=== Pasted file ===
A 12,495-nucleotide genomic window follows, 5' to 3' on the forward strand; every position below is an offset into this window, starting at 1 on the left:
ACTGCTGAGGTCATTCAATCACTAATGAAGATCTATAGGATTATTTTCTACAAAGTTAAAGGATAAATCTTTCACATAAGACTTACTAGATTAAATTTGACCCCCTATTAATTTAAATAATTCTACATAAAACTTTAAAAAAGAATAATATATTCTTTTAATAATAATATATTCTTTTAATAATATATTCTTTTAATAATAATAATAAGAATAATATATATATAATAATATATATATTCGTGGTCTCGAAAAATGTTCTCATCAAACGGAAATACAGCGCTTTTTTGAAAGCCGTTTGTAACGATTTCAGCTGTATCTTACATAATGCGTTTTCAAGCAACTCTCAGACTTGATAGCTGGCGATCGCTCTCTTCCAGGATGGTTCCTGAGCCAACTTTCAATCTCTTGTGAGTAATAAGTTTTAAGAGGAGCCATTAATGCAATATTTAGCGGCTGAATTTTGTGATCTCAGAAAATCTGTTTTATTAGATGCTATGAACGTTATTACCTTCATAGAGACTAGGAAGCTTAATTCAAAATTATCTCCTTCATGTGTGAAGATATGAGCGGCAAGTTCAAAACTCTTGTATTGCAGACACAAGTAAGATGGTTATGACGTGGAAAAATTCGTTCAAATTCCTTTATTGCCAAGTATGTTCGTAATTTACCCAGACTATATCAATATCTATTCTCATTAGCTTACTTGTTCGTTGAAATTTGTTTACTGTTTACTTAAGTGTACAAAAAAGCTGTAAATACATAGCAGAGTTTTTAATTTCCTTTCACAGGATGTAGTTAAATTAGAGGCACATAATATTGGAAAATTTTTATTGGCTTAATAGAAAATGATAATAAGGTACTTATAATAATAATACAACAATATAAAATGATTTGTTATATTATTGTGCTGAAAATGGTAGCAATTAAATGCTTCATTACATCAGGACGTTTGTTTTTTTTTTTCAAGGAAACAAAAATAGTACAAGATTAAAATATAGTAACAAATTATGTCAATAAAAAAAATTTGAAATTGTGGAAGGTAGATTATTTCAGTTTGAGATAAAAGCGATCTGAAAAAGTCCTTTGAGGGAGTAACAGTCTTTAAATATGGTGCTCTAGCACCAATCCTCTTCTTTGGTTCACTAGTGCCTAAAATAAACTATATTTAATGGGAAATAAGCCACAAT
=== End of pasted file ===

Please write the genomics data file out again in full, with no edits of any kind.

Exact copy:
A 12,495-nucleotide genomic window follows, 5' to 3' on the forward strand; every position below is an offset into this window, starting at 1 on the left:
ACTGCTGAGGTCATTCAATCACTAATGAAGATCTATAGGATTATTTTCTACAAAGTTAAAGGATAAATCTTTCACATAAGACTTACTAGATTAAATTTGACCCCCTATTAATTTAAATAATTCTACATAAAACTTTAAAAAAGAATAATATATTCTTTTAATAATAATATATTCTTTTAATAATATATTCTTTTAATAATAATAATAAGAATAATATATATATAATAATATATATATTCGTGGTCTCGAAAAATGTTCTCATCAAACGGAAATACAGCGCTTTTTTGAAAGCCGTTTGTAACGATTTCAGCTGTATCTTACATAATGCGTTTTCAAGCAACTCTCAGACTTGATAGCTGGCGATCGCTCTCTTCCAGGATGGTTCCTGAGCCAACTTTCAATCTCTTGTGAGTAATAAGTTTTAAGAGGAGCCATTAATGCAATATTTAGCGGCTGAATTTTGTGATCTCAGAAAATCTGTTTTATTAGATGCTATGAACGTTATTACCTTCATAGAGACTAGGAAGCTTAATTCAAAATTATCTCCTTCATGTGTGAAGATATGAGCGGCAAGTTCAAAACTCTTGTATTGCAGACACAAGTAAGATGGTTATGACGTGGAAAAATTCGTTCAAATTCCTTTATTGCCAAGTATGTTCGTAATTTACCCAGACTATATCAATATCTATTCTCATTAGCTTACTTGTTCGTTGAAATTTGTTTACTGTTTACTTAAGTGTACAAAAAAGCTGTAAATACATAGCAGAGTTTTTAATTTCCTTTCACAGGATGTAGTTAAATTAGAGGCACATAATATTGGAAAATTTTTATTGGCTTAATAGAAAATGATAATAAGGTACTTATAATAATAATACAACAATATAAAATGATTTGTTATATTATTGTGCTGAAAATGGTAGCAATTAAATGCTTCATTACATCAGGACGTTTGTTTTTTTTTTTCAAGGAAACAAAAATAGTACAAGATTAAAATATAGTAACAAATTATGTCAATAAAAAAAATTTGAAATTGTGGAAGGTAGATTATTTCAGTTTGAGATAAAAGCGATCTGAAAAAGTCCTTTGAGGGAGTAACAGTCTTTAAATATGGTGCTCTAGCACCAATCCTCTTCTTTGGTTCACTAGTGCCTAAAATAAACTATATTTAATGGGAAATAAGCCACAAT